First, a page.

Travel is a constant process of self-education. As we visit more and more destinations, we adopt new favorites, replace former cities and resorts with new and more pleasant ones. I've been surprised to enjoy recent vacations at places I had never before considered, beginning with America's most historic experience, in the State of Virginia:
Colonial Williamsburg: When my wife recently suggested that we have a family reunion, a gathering of our grown-up children accompanied by our grandchildren ages 9 to 15, at an area devoted to re-creating the years just before the American Revolution, I was convinced the youngsters would be bored beyond endurance.
The exact opposite occurred. They were fascinated to hear the speeches and dialogues of actors dressed and coiffed to look like George Washington, Thomas Jefferson, and Patrick Henry. They wanted to stay longer in the re-created premises of a colonial wig-maker who displayed his craft. They were particularly delighted to dress up like colonial children, and to be treated as such by other guests at the sprawling resort. They loved eating meals in restaurant-taverns designed to appear out of the 1760s. We all had the time of our lives.
Colonial Williamsburg, in Williamsburg, Virginia, is a gift to the nation from the Rockefeller family. Their attention drawn in the late 1920s to the derelict condition of the historic portion of a larger town, they embarked on a project of reconstruction. Some major buildings, like the "Palace" of the Royal British Governor of that time, were refurbished into their original state. Other structures were demolished, but then rebuilt to their original specifications; more modern buildings of a later age were permanently removed. Whole avenues were reconstructed and the entire area took on the elegant look of a colonial capital, brought back to life by residents of Williamsburg who signed on, as their full-time employment, to wear colonial dress and act the part of colonial people. Some of them play the fife and drum, and escort birthday groups into reconstructed colonial restaurants and pubs. Others perform a highly emotional parade at night, leading guests on a stirring march to the historic former capitol of Virginia.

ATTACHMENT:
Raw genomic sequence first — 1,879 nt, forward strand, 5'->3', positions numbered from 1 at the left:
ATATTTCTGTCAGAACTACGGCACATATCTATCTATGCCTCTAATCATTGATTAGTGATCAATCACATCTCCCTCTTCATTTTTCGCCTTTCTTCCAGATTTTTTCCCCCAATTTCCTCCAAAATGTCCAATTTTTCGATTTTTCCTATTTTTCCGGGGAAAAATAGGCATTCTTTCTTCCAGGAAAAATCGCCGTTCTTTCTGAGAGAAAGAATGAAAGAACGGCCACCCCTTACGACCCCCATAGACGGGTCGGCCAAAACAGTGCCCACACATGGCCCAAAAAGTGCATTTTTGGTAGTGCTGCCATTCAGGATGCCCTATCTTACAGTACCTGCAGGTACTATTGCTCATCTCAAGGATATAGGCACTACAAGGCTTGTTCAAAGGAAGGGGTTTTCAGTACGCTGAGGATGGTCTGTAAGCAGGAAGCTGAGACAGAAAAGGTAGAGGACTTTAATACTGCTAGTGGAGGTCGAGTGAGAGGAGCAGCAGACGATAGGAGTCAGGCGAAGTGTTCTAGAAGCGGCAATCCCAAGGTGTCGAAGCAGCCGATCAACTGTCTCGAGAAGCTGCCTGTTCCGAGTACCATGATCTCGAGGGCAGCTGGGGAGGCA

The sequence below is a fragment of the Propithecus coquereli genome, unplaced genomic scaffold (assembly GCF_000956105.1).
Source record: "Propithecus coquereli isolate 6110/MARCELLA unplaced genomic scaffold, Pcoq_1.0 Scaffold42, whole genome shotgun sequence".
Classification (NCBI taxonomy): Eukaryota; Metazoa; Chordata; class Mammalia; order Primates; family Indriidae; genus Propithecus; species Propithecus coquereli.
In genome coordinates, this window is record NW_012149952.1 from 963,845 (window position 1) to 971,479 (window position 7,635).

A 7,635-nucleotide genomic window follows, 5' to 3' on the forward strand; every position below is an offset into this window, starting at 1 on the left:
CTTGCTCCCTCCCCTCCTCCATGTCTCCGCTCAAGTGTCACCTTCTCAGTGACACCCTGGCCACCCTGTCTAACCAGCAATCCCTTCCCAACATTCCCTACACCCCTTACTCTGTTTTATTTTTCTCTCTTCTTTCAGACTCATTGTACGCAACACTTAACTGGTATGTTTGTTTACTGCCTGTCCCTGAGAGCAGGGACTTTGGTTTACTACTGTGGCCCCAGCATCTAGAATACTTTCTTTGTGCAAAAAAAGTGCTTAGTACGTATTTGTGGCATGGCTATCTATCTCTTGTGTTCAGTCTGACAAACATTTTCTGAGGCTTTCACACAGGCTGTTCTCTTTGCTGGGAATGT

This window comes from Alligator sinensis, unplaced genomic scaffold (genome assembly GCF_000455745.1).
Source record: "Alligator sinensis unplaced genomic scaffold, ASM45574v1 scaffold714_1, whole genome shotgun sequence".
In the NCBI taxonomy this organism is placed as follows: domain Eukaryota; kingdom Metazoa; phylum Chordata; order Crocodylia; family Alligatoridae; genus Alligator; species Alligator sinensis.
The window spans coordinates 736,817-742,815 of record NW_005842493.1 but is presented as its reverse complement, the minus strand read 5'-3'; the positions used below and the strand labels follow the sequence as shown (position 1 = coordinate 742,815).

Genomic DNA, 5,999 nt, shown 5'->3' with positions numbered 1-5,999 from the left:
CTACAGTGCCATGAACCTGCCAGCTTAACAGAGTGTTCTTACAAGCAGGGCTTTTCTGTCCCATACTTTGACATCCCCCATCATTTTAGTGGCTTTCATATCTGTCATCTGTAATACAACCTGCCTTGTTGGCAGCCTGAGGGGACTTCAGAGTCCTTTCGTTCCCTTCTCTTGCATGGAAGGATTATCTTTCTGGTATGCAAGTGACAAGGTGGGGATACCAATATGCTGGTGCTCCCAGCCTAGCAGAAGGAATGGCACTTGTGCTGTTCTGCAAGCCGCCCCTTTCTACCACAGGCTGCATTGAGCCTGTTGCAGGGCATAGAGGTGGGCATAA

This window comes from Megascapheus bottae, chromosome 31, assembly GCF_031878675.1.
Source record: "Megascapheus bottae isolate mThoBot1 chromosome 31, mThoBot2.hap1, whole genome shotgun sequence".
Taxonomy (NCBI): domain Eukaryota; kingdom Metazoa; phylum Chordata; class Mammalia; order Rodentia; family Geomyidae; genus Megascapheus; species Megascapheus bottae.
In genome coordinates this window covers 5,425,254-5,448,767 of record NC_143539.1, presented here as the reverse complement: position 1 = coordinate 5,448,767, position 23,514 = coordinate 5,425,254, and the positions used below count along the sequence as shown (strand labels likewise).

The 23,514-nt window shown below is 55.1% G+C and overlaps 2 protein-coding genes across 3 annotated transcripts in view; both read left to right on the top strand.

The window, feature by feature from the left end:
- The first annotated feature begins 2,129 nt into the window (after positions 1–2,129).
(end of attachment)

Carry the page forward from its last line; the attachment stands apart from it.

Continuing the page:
For accommodations, visitors can either stay in two giant, period hotels of very high quality, or in a greater number of cheaper hotels and motels located outside the actual colonial grounds. In every month of the year, Colonial Williamsburg is open to enthrall visitors from every part of the United States. A visit stirs the senses, the emotions. The transformation of your own life into the 18th century is so affecting, that when George Washington enters a particular auditorium to address the visitors, everyone instinctively stands up as if the costumed actor is the real first president of the United States.
It is a hazardous act to claim any particular destination as "indispensable" to visit--but, so help me, that's precisely what Colonial Williamsburg is for all Americans. It is particularly a necessary visit for your young children, who thereby gain an indelible picture of the reasons for which their country was founded.
Admission is as little as $25 a day for adults, $12 for children, with multi-day tickets costing as little as $50 and $25. Colonial Williamsburg is open every day of the year (even when it's snowing!), and can be visited even during inclement weather, which was the case during my own family's recent. highly successful stay. For more details, go to www.ColonialWillismsburg.com.
Photo: Harvey Berison/flickr